As with any purchase, it is good to know what you are buying, before you do. Before purchasing, you should ask yourself what the product does and can do for you. Medicare is one of those things.
Did you know that an average couple could spend at least $280,000 on retirement health care. Did you also know that only approximately half of Medicare qualified beneficiaries have a financial plan in place. Many seniors find themselves unprepared for the costs of Medicare in their retirement. That is not a place you would want to be. Medicare costs can add up when you are responsible for co-insurance, premiums, deductibles and co-payments.
However, the list of out-of-pocket expenses does not end there. You will also need to shell out money for dental care, supplemental health insurance (Medigap), hearing tests, the cost of prescriptions and vision care. This sudden change in what you are responsible for if you have always had health insurance through an employer is quite drastic for many. In fact, studies have shown that over 33 percent of American adults are more concerned about paying for health care in retirement than in paying off debts or paying for lifestyle expenses. Of that number, only about half have a future financial plan in place and many do not realize all the extra expenses they are going to bear.
While there is a large number of Americans about to become Medicare beneficiaries that take the time to do some research before retirement, there are an equal number of looming newbies that are not certain where to look, what to look for, how to save, what is best for their needs, when the benefits start, when to enroll and a whole host of other critical information required to understand how Medicare (and Medigap) work. Research may help, but due to the complexity of the system, how rapidly it is changing right now and in the future, it is best to discuss your needs with a highly trained insurance agent.
What can an about-to-be Medicare beneficiary do to save for the inevitable future health care expenses? Most financial experts suggest a health saving account, available via a high deductible health plan. Why a health savings account? They are a tax-free investment accounts — all contributions are made pre-tax, and any earnings or interest accrued is tax-free. If you take money out for necessary medical expenses, then that is also tax-free.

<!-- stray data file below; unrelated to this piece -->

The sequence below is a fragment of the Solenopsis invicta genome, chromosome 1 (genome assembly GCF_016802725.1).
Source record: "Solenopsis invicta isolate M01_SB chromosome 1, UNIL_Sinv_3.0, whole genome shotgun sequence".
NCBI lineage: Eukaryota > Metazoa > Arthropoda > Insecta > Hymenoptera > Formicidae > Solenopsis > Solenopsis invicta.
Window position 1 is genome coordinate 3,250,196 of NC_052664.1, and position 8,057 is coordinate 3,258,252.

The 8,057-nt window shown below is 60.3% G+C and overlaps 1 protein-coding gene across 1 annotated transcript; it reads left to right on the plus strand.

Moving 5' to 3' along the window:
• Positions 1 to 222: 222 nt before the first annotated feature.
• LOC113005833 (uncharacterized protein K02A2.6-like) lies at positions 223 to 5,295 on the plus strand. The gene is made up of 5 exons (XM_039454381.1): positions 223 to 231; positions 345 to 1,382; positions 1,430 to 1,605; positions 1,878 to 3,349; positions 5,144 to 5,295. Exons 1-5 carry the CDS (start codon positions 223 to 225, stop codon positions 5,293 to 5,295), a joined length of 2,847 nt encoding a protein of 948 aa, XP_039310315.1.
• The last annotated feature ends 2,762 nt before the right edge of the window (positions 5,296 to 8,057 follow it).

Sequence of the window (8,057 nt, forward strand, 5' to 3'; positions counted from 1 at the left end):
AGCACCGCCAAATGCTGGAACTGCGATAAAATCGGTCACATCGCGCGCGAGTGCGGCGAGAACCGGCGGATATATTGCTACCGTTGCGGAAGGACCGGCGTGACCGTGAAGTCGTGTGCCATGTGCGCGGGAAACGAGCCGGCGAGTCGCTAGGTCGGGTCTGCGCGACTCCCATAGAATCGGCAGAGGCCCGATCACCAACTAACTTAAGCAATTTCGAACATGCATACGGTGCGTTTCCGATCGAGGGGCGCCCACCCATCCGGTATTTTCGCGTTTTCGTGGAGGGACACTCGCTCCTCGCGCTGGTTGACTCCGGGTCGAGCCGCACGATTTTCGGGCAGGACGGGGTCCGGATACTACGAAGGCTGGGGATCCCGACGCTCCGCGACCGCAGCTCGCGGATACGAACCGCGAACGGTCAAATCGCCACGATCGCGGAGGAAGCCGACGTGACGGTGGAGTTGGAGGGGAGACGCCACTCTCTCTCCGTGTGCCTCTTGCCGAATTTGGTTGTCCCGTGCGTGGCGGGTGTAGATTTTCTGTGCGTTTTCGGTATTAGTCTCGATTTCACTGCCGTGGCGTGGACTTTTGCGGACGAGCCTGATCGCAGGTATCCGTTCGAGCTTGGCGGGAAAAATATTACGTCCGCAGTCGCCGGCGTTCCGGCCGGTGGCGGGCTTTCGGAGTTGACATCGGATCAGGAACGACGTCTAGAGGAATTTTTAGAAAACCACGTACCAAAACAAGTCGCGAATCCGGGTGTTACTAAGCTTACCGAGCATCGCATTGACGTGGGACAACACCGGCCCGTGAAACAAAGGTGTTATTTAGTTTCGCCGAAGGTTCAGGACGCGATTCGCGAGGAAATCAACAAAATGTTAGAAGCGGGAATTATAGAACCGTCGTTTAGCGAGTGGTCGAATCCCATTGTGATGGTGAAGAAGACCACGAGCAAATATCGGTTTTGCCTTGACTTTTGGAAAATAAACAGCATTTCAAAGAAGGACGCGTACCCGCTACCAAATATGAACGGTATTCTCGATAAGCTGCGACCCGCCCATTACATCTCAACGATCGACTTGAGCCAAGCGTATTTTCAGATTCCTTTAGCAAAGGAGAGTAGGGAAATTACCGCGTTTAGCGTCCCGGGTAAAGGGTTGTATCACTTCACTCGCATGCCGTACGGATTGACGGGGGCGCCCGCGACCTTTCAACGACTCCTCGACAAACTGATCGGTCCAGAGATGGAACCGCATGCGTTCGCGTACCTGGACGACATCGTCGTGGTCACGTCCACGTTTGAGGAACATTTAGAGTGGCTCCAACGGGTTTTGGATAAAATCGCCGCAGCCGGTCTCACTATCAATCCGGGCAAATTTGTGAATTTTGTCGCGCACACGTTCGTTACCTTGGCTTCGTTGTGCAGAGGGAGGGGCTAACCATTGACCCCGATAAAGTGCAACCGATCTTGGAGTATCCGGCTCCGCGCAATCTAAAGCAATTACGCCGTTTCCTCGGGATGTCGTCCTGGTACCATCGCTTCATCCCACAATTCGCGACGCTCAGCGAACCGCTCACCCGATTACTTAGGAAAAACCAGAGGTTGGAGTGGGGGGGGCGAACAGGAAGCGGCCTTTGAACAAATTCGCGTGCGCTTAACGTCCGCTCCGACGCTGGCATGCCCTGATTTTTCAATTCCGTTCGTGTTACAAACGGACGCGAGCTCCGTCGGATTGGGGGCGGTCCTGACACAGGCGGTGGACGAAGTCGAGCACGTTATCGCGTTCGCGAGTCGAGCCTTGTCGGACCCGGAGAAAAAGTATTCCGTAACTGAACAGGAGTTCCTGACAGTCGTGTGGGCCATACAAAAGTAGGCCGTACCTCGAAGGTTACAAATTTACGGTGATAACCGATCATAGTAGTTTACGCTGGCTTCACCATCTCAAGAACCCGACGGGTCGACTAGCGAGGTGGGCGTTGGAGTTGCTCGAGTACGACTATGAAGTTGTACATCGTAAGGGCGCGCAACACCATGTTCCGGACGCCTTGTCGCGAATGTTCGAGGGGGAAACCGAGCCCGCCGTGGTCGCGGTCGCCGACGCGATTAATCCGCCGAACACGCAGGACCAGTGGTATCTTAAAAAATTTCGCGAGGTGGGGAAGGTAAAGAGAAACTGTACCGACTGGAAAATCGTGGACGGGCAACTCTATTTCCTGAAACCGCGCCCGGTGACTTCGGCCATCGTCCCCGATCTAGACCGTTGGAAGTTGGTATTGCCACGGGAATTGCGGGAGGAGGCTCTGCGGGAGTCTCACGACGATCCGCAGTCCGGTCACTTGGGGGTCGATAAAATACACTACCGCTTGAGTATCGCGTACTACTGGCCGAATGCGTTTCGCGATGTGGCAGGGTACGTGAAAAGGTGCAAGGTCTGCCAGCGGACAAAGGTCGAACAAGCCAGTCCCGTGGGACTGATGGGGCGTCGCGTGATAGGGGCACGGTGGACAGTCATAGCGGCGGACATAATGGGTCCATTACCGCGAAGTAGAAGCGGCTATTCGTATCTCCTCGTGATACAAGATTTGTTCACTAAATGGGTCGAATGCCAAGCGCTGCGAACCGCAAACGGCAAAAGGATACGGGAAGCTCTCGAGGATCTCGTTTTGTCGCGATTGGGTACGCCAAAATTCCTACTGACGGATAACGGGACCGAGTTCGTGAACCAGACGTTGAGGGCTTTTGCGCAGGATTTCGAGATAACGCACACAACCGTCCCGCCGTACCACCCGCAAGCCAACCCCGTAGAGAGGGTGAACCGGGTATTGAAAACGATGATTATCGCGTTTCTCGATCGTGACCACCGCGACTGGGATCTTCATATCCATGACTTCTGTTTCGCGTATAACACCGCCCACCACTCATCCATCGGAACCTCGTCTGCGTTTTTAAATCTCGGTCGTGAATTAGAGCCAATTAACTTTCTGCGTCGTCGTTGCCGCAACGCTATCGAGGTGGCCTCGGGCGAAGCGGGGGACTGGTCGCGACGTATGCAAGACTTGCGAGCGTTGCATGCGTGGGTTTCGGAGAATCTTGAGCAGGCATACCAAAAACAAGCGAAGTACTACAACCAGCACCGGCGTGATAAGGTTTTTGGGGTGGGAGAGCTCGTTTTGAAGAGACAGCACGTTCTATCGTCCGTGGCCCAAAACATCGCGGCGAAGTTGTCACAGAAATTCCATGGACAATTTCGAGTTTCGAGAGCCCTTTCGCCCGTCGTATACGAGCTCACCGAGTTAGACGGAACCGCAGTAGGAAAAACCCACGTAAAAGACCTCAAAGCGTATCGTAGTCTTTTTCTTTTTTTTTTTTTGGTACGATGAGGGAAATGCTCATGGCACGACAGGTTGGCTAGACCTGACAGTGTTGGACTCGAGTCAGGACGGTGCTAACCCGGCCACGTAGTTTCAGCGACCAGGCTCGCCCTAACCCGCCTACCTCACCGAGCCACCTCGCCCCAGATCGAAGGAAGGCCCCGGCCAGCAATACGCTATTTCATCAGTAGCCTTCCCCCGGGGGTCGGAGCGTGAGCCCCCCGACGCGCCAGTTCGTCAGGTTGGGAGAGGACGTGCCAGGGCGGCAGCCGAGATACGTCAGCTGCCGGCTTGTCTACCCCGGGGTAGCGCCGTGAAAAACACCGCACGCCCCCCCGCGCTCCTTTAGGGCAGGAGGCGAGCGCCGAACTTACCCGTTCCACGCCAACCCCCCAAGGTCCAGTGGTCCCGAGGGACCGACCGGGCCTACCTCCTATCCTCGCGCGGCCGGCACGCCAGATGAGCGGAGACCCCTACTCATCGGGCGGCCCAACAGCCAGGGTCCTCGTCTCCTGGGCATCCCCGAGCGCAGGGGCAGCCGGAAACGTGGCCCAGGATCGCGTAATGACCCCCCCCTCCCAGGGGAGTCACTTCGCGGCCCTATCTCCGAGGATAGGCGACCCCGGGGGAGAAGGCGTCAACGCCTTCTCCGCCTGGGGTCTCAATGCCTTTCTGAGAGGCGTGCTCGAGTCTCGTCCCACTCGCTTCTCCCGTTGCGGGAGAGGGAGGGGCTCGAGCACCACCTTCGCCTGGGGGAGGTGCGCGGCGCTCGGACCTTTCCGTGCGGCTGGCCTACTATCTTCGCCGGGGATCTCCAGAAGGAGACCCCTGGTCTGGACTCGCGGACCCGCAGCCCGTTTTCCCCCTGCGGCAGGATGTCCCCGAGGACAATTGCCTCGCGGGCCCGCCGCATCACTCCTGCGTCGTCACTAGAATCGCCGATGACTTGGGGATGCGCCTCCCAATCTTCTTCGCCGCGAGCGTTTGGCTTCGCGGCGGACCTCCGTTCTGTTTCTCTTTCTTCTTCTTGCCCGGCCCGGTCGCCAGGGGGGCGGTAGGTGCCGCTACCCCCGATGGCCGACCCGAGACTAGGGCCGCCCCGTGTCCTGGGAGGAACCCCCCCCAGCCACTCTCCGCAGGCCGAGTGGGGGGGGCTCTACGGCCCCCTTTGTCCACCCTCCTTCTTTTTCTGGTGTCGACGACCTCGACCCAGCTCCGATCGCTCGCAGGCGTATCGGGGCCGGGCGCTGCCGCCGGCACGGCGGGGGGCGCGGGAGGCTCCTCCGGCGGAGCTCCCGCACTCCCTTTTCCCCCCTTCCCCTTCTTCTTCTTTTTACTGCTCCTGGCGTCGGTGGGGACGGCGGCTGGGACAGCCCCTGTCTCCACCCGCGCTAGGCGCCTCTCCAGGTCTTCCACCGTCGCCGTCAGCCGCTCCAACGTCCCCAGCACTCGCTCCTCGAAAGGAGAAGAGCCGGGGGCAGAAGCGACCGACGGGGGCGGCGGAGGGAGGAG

There are always alternatives to be found to suit your budget and lifestyle. It just takes time, and patience and research in advance of your enrollment date to have it all make sense.
If you are close to your 65th birthday, then you may be wondering about Medicare and how it works. It is a good time to begin to figure out what you want and should need from your healthcare coverage. On average roughly 10,000 baby boomers turn 65 every day.
The two most important things you need to know about Medicare are: Medicare does not cover everything, so plan for extra expenses, and if you do not sign up when first eligible (and are without qualifying coverage elsewhere), you pay a life-long penalty for late enrollment.
Many people think that Medicare is free. This belief likely comes from the assumption that since they paid into Medicare while working, thanks to the employer withholding a sum of their earnings, Medicare is free. However, that is not true. Medicare has deductibles, premiums, co-pays and other assorted expenses.
The second reason, that may contribute to the belief that Medicare is free probably emerged from the trending talk about “Medicare for All.” Many assume that “Medicare for All” means that it is or will be free. That is not true. The slogan, “Medicare for All” is a call for Medicare to be open and available to all.
Currently Congress is sorting through various bills that hope to achieve a Medicare system with no co-pays, premiums or deductions. In the meantime, you need to know that the existing Medicare programs cost you money the instant you enroll. So, it is best to be prepared in advance, spend time doing cost comparisons, know what you want and need, make a list and ask questions before agreeing to buy Medicare. Moreover, remember that long-term care (if required), dental, over-the-counter medications and basic vision care are also extra expenses you need to cover as well.
If you have worked for ten years or more, you do not pay premiums for Medicare Part A, but it does have a deductible of $1,364 per benefit period and some caps on benefits. Ask your insurance agent to explain that to you in detail so you are familiar with what is and what is not covered. Part B has a standard monthly premium of $135.50 right now and comes with a $185 deductible for 2019. While Part B does not cover medications, Part D covers medications. You can also use a stand-alone plan in original Medicare or you could opt for Advantage Plan Part C to help you cover the costs of medications.
Planning for and determining you healthcare coverage in retirement is all about research. Knowledgeable and experienced insurance agents are great assets in helping seniors determine what is best for their budget and needs.
Posted on Friday, July 19th, 2019. Filed under Medicare